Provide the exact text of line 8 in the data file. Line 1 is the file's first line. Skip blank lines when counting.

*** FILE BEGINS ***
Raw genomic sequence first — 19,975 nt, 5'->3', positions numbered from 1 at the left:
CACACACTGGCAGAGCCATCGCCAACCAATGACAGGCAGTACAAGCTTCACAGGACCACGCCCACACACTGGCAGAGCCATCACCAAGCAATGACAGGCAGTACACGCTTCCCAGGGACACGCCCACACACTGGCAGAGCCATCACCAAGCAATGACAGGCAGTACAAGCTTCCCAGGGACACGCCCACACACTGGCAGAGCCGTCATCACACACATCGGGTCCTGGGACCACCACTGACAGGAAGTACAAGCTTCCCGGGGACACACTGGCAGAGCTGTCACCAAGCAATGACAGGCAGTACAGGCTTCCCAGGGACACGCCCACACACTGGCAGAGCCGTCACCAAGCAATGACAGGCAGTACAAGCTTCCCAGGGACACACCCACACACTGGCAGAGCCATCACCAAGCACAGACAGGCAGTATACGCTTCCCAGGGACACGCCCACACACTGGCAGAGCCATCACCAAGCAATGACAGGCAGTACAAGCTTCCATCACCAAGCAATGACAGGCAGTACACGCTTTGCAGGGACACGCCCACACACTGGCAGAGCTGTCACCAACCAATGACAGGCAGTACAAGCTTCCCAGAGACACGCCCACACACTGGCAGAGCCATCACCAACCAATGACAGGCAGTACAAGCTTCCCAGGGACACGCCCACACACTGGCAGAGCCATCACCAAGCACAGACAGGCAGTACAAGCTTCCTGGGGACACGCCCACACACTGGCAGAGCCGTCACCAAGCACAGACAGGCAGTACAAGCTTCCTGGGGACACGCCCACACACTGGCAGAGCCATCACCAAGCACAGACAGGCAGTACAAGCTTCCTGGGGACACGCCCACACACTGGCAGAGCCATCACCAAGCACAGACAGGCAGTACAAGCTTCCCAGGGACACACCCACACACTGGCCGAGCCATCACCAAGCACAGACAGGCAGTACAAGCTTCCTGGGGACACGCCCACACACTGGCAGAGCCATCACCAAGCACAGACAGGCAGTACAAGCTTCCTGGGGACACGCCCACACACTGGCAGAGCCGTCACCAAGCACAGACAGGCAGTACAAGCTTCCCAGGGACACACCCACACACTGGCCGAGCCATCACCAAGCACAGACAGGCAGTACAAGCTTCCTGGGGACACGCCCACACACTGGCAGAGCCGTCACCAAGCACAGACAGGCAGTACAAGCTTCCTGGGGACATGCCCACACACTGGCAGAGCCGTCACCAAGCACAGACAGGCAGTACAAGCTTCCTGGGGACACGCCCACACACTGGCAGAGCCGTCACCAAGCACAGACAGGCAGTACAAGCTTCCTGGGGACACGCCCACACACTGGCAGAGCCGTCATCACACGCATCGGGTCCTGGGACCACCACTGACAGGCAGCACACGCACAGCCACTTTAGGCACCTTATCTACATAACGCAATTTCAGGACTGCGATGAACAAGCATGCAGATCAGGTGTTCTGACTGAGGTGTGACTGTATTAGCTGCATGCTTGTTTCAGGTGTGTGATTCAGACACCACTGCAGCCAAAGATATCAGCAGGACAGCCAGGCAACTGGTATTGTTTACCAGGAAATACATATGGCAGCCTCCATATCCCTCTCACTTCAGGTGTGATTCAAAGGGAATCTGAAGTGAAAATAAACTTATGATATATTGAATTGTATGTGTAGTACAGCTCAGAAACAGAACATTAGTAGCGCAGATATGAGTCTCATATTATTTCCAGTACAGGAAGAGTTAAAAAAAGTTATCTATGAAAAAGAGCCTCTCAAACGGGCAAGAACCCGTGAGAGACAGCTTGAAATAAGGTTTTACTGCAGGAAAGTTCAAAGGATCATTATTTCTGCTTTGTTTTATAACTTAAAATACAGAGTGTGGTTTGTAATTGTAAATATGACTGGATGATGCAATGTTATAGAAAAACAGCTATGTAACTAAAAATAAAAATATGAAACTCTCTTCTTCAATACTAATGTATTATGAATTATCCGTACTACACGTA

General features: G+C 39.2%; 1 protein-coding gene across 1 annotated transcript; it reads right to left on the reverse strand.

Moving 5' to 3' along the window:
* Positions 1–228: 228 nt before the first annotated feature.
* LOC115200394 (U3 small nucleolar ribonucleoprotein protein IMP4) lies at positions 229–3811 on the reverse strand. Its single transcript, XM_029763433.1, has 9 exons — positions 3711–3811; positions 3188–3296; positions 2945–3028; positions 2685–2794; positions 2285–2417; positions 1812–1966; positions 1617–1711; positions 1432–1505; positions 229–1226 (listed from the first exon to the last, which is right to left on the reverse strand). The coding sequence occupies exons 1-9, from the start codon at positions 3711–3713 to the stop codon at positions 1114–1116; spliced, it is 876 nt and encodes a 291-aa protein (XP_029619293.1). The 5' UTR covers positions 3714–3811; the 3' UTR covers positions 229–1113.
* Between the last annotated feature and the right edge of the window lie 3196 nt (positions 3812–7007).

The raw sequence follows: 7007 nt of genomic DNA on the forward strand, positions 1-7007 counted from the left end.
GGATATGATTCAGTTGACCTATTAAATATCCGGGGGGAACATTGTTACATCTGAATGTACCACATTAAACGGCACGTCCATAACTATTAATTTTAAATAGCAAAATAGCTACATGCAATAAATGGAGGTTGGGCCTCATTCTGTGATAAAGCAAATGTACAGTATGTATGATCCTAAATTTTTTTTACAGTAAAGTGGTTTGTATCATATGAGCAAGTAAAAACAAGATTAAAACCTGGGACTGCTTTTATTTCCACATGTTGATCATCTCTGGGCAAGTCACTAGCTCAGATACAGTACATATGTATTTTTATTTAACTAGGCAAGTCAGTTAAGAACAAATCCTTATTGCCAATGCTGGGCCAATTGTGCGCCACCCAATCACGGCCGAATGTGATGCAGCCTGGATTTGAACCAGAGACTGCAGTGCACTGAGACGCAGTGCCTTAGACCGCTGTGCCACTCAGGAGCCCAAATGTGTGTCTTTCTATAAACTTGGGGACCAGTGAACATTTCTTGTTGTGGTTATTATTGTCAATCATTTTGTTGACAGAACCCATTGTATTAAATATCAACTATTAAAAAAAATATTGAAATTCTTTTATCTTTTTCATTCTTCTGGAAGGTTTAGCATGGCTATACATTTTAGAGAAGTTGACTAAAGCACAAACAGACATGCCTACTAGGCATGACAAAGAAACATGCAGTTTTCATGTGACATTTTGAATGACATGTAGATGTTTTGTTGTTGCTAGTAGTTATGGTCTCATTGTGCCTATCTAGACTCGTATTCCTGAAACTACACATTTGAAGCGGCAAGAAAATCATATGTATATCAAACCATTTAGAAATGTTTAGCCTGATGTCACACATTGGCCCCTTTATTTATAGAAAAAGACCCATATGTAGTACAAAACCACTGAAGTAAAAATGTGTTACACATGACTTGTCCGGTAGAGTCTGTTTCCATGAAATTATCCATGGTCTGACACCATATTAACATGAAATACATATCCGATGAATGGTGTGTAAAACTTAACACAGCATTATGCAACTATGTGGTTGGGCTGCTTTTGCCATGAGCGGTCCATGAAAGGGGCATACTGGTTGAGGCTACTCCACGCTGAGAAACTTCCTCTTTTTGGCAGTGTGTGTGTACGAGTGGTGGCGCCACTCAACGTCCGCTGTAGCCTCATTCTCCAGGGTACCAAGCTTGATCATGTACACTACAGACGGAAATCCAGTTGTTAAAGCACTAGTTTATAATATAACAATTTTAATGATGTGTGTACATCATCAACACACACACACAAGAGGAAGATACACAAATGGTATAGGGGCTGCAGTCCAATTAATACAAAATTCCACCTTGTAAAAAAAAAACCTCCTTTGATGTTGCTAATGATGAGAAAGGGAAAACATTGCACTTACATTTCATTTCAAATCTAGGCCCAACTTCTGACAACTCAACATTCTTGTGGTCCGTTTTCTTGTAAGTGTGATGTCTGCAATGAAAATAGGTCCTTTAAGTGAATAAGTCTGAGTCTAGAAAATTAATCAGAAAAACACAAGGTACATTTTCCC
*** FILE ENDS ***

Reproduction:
The raw sequence follows: 7007 nt of genomic DNA on the forward strand, positions 1-7007 counted from the left end.